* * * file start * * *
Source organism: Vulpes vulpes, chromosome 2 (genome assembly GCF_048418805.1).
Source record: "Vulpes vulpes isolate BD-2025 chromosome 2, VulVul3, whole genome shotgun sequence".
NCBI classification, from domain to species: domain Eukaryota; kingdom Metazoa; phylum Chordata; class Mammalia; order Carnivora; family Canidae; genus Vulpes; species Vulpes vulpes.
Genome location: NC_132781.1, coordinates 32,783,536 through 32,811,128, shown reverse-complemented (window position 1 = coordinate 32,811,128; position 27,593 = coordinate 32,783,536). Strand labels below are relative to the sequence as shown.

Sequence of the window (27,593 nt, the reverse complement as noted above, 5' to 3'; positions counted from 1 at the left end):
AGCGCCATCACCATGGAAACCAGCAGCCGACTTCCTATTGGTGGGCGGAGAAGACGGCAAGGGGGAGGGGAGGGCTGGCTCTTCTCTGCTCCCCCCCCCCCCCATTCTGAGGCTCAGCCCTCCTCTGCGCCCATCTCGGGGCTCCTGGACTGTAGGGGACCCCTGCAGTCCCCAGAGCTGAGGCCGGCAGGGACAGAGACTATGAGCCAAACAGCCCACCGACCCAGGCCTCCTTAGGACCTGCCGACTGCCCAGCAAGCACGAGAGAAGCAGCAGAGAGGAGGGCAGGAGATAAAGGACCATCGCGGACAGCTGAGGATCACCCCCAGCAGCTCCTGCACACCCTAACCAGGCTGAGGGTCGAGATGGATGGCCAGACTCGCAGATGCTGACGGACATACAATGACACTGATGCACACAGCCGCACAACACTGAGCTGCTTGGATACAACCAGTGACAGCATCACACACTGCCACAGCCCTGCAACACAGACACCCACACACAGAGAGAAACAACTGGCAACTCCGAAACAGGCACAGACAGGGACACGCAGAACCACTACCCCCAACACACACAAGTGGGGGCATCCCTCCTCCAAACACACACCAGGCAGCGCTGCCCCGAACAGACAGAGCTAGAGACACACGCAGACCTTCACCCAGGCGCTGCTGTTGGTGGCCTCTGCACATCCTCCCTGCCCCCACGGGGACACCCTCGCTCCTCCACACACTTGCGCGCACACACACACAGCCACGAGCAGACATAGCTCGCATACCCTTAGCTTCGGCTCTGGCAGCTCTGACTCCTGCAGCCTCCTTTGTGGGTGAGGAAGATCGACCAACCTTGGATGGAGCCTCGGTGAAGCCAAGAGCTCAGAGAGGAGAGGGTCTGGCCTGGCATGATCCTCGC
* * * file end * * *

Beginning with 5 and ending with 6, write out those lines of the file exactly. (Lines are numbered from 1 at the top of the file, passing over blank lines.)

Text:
Sequence of the window (27,593 nt, the reverse complement as noted above, 5' to 3'; positions counted from 1 at the left end):
AGCGCCATCACCATGGAAACCAGCAGCCGACTTCCTATTGGTGGGCGGAGAAGACGGCAAGGGGGAGGGGAGGGCTGGCTCTTCTCTGCTCCCCCCCCCCCCCATTCTGAGGCTCAGCCCTCCTCTGCGCCCATCTCGGGGCTCCTGGACTGTAGGGGACCCCTGCAGTCCCCAGAGCTGAGGCCGGCAGGGACAGAGACTATGAGCCAAACAGCCCACCGACCCAGGCCTCCTTAGGACCTGCCGACTGCCCAGCAAGCACGAGAGAAGCAGCAGAGAGGAGGGCAGGAGATAAAGGACCATCGCGGACAGCTGAGGATCACCCCCAGCAGCTCCTGCACACCCTAACCAGGCTGAGGGTCGAGATGGATGGCCAGACTCGCAGATGCTGACGGACATACAATGACACTGATGCACACAGCCGCACAACACTGAGCTGCTTGGATACAACCAGTGACAGCATCACACACTGCCACAGCCCTGCAACACAGACACCCACACACAGAGAGAAACAACTGGCAACTCCGAAACAGGCACAGACAGGGACACGCAGAACCACTACCCCCAACACACACAAGTGGGGGCATCCCTCCTCCAAACACACACCAGGCAGCGCTGCCCCGAACAGACAGAGCTAGAGACACACGCAGACCTTCACCCAGGCGCTGCTGTTGGTGGCCTCTGCACATCCTCCCTGCCCCCACGGGGACACCCTCGCTCCTCCACACACTTGCGCGCACACACACACAGCCACGAGCAGACATAGCTCGCATACCCTTAGCTTCGGCTCTGGCAGCTCTGACTCCTGCAGCCTCCTTTGTGGGTGAGGAAGATCGACCAACCTTGGATGGAGCCTCGGTGAAGCCAAGAGCTCAGAGAGGAGAGGGTCTGGCCTGGCATGATCCTCGC